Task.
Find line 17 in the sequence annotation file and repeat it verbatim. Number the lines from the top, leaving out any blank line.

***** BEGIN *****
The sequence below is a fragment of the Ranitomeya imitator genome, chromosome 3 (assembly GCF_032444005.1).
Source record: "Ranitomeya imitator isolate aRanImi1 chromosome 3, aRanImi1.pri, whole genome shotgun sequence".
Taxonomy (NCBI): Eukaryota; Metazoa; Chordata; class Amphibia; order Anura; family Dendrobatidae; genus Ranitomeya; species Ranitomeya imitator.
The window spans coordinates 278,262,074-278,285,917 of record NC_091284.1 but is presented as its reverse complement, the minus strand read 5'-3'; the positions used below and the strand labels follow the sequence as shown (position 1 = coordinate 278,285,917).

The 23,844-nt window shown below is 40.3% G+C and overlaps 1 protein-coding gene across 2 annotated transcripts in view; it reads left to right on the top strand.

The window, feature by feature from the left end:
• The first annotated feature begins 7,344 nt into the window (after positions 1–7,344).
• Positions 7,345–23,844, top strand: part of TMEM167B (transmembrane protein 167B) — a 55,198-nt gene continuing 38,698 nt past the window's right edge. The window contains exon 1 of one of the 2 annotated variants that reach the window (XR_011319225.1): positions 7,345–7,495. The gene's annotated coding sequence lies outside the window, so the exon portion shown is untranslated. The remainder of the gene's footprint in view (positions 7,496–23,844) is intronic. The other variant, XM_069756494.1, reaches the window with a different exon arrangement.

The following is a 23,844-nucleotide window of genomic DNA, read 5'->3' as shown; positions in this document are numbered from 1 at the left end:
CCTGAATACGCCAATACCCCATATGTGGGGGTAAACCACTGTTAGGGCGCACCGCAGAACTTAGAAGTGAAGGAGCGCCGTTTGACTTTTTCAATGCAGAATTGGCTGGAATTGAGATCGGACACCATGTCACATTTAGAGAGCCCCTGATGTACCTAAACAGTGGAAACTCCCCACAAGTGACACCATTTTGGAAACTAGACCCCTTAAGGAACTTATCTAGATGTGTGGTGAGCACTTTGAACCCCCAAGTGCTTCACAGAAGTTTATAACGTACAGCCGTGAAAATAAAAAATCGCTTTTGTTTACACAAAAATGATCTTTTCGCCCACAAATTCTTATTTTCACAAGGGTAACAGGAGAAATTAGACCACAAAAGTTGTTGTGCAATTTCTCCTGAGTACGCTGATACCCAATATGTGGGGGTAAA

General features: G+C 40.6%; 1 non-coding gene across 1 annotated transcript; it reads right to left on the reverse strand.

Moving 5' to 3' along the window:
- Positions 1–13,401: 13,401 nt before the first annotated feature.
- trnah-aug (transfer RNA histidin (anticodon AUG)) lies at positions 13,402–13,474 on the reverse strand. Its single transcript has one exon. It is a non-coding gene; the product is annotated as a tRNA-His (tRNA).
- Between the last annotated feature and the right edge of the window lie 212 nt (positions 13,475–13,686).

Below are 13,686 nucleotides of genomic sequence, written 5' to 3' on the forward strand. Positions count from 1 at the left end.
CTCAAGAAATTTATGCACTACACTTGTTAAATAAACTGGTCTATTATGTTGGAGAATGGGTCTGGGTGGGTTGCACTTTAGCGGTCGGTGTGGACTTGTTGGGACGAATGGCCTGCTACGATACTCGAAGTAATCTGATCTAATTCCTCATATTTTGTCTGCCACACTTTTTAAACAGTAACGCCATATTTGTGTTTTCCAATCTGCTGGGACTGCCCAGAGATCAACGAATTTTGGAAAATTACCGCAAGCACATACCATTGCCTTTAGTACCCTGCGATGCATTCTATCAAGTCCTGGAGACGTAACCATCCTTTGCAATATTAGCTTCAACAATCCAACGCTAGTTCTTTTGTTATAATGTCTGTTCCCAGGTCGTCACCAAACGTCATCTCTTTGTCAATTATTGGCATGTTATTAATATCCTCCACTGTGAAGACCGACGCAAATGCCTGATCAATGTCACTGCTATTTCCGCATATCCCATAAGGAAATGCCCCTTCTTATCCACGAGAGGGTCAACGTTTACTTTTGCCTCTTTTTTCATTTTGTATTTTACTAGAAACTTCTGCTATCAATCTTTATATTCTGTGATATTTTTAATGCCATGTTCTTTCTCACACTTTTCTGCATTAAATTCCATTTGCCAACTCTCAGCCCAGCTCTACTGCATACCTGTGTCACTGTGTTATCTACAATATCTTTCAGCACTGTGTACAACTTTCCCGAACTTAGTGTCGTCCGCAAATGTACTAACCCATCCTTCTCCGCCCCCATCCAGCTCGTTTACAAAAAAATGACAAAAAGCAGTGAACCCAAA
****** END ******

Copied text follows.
CTCAAGAAATTTATGCACTACACTTGTTAAATAAACTGGTCTATTATGTTGGAGAATGGGTCTGGGTGGGTTGCACTTTAGCGGTCGGTGTGGACTTGTTGGGACGAATGGCCTGCTACGATACTCGAAGTAATCTGATCTAATTCCTCATATTTTGTCTGCCACACTTTTTAAACAGTAACGCCATATTTGTGTTTTCCAATCTGCTGGGACTGCCCAGAGATCAACGAATTTTGGAAAATTACCGCAAGCACATACCATTGCCTTTAGTACCCTGCGATGCATTCTATCAAGTCCTGGAGACGTAACCATCCTTTGCAATATTAGCTTCAACAATCCAACGCTAGTTCTTTTGTTATAATGTCTGTTCCCAGGTCGTCACCAAACGTCATCTCTTTGTCAATTATTGGCATGTTATTAATATCCTCCACTGTGAAGACCGACGCAAATGCCTGATCAATGTCACTGCTATTTCCGCATATCCCATAAGGAAATGCCCCTTCTTATCCACGAGAGGGTCAACGTTTACTTTTGCCTCTTTTTTCATTTTGTATTTTACTAGAAACTTCTGCTATCAATCTTTATATTCTGTGATATTTTTAATGCCATGTTCTTTCTCACACTTTTCTGCATTAAATTCCATTTGCCAACTCTCAGCCCAGCTCTACTGCATACCTGTGTCACTGTGTTATCTACAATATCTTTCAGCACTGTGTACAACTTTCCCGAACTTAGTGTCGTCCGCAAATGTACTAACCCATCCTTCTCCGCCCCCATCCAGCTCGTTTACAAAAAAATGACAAAAAGCAGTGAACCCAAA